Schumann Cycle 3

Mozarteum Orchestra Salzburg | Mirga Gražinytė-Tyla

Schumann | Weinberg

Sun, 05.09. | 18.30 | No. 211330

KKL Luzern, Concert Hall

Vergangenes Konzert

Prices (CHF)

CHF 170 120 90 30

Summer Festival

10.08.-12.09. 2021




    Schumann Cycle 3

    Mozarteum Orchestra Salzburg | Mirga Gražinytė-Tyla

    Robert Schumann (1810–1856)
    Symphony No. 1 in B flat major, Op. 38 Spring Symphony
    Mieczysław Weinberg (1919–1996)
    Adagio from the Symphony No. 2, Op. 30
    Robert Schumann (1810–1856)
    Symphony No. 2 in C major, Op. 61

    Robert Schumann’s first two symphonies reflect the ups and downs of his life. He composed the Spring Symphony as in a frenzy, within just a few weeks at the beginning of 1841. Newly married and full of inspiration, he set off on a creative flight of fancy. Four years later, when he wrote the Second, things looked very different. Schumann complained of insomnia and dizzy spells, and he suffered from strange anxiety disorders and auditory hallucinations. Only with difficulty did he fight his way out of this crisis with this score. In the finale, which uses a quotation from Beethoven’s song cycle To the Distant Beloved as a confession of love for his wife Clara, healing seems to have been achieved. Or is this work already a harbinger of the final breakdown that would lead to the composer’s admission to a mental hospital in 1854? Lithuanian maestra Mirga Gražinytė-Tyla, who led stellar performances at the 2016 and 2017 Summer Festivals, will offer answers with the Salzburg Mozarteum Orchestra as she guides us into the contradictory, miraculous world of Schumann’s music.

    This concert is under the auspices of the Friends of Lucerne Festival

    You can purchase the digital concert program here.

    Mozarteum Orchestra Salzburg

    The origins of the Mozarteum Orchestra Salzburg can be traced back to the Dommusikverein und Mozarteum, which was founded in 1841 with the support of Mozart's widow Constanze and his sons. It has been known by its present name since 1908 and currently numbers around 90 musicians who specialize in the music of Mozart and in the Viennese Classical repertoire. In 2016, the Mozarteum received the distinction of becoming the first orchestra after the Vienna Philharmonic to be awarded the Golden Mozart Medal for its interpretations. As principal conductors, Leopold Hager, Hans Graf, Hubert Soudant, and Ivor Bolton have had a significant impact on the Mozarteum Orchestra in recent decades. The Italian Riccardo Minasi has been at the helm since the fall of 2017 and has been bringing the perspective of historically informed performance practice to their work together. The orchestra performs an annual concert cycle at the Mozarteum Foundation and the Grosses Festspielhaus Salzburg, and, since 2020, in its own venue, the Orchesterhaus. It also participates in performances of operas, operettas, ballets, and musicals at the Salzburg Landestheater and has been involved in the Salzburg Festival for more than 90 years, where it performs the Mozart Matinees every summer and, in recent years, has also taken on individual opera productions. The Mozarteum Orchestra moreover performs at the Salzburg Mozart Week and the Dialoge Festival. Guest tours have taken it across Europe and to Asia and to North and South America. The orchestra's discography covers almost all musical epochs; many of its recordings have won international awards.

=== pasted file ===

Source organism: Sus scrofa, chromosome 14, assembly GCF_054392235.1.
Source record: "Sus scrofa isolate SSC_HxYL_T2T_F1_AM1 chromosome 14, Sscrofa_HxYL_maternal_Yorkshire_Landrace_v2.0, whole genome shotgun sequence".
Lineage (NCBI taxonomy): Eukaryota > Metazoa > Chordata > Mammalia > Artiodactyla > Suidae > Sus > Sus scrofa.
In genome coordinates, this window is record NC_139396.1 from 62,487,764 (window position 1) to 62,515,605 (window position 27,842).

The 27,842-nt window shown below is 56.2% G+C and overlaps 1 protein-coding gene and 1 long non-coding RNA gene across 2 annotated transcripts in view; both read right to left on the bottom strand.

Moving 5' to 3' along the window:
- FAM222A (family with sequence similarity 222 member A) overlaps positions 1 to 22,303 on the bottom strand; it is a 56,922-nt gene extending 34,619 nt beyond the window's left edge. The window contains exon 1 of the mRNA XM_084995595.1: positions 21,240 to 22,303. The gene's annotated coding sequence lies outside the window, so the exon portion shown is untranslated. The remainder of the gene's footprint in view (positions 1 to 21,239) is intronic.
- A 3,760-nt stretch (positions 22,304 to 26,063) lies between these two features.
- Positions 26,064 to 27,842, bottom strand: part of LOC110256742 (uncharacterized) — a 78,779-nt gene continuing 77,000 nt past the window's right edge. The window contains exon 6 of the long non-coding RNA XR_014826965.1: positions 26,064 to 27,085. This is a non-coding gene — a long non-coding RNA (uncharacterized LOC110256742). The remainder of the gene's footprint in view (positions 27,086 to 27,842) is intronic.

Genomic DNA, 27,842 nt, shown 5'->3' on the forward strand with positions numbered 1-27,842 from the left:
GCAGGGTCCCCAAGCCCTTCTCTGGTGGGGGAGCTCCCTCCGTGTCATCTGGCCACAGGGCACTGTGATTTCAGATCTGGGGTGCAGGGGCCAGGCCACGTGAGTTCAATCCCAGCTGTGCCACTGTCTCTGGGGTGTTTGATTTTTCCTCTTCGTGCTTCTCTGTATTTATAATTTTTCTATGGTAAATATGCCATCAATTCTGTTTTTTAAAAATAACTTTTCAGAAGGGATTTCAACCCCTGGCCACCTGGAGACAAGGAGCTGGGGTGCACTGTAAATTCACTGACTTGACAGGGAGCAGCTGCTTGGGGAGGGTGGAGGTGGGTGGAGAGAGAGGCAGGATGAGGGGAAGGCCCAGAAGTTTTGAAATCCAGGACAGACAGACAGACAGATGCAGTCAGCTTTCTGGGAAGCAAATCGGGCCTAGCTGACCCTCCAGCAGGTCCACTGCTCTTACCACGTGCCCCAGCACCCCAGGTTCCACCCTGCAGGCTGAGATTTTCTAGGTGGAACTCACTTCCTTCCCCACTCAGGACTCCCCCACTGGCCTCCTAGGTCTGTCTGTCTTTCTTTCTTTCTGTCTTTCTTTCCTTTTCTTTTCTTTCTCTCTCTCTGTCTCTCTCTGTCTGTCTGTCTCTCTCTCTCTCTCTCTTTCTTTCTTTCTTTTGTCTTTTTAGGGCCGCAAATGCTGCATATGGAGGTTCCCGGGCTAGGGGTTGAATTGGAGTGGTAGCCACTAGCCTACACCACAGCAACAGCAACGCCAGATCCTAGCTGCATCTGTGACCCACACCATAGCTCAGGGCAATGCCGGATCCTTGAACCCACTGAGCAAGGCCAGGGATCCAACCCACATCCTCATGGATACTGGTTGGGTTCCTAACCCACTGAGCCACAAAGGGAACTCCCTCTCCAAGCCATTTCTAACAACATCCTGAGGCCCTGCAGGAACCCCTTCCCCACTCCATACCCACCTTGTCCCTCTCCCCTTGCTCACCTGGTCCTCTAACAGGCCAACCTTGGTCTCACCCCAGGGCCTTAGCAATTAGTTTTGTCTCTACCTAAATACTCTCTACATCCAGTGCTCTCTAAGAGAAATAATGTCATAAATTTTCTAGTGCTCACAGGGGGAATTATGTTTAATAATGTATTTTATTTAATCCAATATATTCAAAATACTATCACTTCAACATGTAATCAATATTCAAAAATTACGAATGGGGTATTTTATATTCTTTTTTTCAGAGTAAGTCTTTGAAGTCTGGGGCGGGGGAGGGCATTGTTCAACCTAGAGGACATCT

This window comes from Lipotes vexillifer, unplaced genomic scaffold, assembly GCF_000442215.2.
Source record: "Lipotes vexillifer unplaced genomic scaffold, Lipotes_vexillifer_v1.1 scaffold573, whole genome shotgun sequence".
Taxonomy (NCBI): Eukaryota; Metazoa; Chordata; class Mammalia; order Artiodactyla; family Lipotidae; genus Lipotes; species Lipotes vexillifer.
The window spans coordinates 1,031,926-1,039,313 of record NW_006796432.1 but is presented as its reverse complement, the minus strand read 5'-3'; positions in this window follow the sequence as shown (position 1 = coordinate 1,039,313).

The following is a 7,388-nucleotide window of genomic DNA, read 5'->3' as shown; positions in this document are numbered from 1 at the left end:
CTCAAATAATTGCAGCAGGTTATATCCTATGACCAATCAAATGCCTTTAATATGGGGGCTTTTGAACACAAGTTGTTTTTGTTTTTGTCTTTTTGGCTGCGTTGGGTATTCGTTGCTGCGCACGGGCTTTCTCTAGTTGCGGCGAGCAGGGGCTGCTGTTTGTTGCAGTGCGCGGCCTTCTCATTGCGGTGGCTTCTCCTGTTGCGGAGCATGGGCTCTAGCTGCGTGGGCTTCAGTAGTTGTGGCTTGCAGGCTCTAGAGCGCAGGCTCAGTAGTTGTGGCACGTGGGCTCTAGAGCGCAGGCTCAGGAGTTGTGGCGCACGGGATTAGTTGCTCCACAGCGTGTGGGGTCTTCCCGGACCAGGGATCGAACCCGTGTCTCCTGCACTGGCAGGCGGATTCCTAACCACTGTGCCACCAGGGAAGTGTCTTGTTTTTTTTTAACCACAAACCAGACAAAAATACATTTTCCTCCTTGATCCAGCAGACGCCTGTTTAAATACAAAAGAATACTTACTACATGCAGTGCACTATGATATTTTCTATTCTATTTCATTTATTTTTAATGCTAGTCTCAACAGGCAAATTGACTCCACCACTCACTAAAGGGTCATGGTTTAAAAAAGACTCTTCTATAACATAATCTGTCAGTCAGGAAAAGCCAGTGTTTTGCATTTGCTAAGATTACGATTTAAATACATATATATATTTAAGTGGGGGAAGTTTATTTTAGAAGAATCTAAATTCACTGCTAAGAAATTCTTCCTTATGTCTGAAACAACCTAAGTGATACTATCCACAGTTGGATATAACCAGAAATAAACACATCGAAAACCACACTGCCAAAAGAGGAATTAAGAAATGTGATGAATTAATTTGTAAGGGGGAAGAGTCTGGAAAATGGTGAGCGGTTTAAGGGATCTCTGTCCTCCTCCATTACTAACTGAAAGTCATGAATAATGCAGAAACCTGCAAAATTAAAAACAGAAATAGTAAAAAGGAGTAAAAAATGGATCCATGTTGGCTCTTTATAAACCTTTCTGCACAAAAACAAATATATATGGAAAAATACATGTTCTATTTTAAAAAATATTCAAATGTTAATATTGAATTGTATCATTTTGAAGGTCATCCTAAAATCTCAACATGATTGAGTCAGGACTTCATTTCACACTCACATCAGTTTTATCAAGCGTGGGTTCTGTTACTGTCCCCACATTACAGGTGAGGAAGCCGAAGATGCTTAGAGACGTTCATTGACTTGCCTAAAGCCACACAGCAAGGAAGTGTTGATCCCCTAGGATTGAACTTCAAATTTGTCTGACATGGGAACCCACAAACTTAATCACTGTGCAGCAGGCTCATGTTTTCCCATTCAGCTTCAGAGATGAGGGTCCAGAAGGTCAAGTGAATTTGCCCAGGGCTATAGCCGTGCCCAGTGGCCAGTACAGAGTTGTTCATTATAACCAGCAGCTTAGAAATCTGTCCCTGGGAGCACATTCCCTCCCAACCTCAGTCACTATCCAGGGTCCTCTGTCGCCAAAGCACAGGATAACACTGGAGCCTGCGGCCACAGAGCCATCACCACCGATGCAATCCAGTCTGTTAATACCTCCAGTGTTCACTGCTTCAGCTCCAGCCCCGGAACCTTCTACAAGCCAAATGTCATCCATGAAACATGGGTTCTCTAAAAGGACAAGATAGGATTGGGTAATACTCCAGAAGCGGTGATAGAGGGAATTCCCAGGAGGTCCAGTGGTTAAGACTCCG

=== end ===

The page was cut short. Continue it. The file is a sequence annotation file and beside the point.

July 2021

    Mirga Gražinytė-Tyla

    Born in 1986 to a family of Lithuanian musicians, Mirga Gražinytė-Tyla was initially trained as a choral conductor at the Čiurlionis School of Arts in her hometown of Vilnius, before also studying orchestral conducting in Graz and Bologna as well as at the Leipzig Academy of Music with Ulrich Windfuhr and the Zurich University of the Arts with Johannes Schläfli. Following a master class with Kurt Masur, the maestro engaged her as his assistant at the Orchestre de Paris. In 2011, she was appointed Kapellmeister at the Theater Heidelberg, and in 2013-14 she served as First Kapellmeister at the Konzerttheater Bern. After Gražinytė-Tyla won the Salzburg Festival Young Conductors Award in 2012, the Salzburg Landestheater appointed her Music Director. Parallel to this, she began her collaboration with the Los Angeles Philharmonic, which initially engaged her as Assistant Conductor and subsequently, starting in 2016-17, as Associate Conductor. Gražinytė-Tyla has been Music Director of the City of Birmingham Symphony Orchestra since 2016, succeeding such renowned colleagues as Sir Simon Rattle and Andris Nelsons. She has enjoyed a close collaboration with the Kremerata Baltica and Gidon Kremer since 2013 that has resulted in such projects as an “Hommage à Mieczysław Weinberg” consisting of concerts at the Vienna Festival and Musikverein, as well as an all-Weinberg recording that won the Gramophone Award and Opus Klassik. As a guest, Gražinytė-Tyla has conducted the Bavarian Radio Symphony Orchestra, the Danish National Symphony Orchestra, the Helsinki Philharmonic, the Royal Stockholm Philharmonic, the Konzerthausorchester Berlin, the Deutsche Kammerphilharmonie Bremen, the RSO Vienna, the Orchestre Philharmonique de Radio France, and the Chamber Orchestra of Europe, and, in the U.S., the Seattle and San Diego Symphonies. In January 2022, she will make her debut at the Bavarian Staatsoper with a new production of Janáček’s The Cunning Little Vixen.

    LUCERNE FESTIVAL debut on 21 August 2016 as part of the “PrimaDonna” Special Event Day, conducting the Chamber Orchestra of Europe in Šerkšnytė’s De profundis and Beethoven’s Pastoral.

    June 2021

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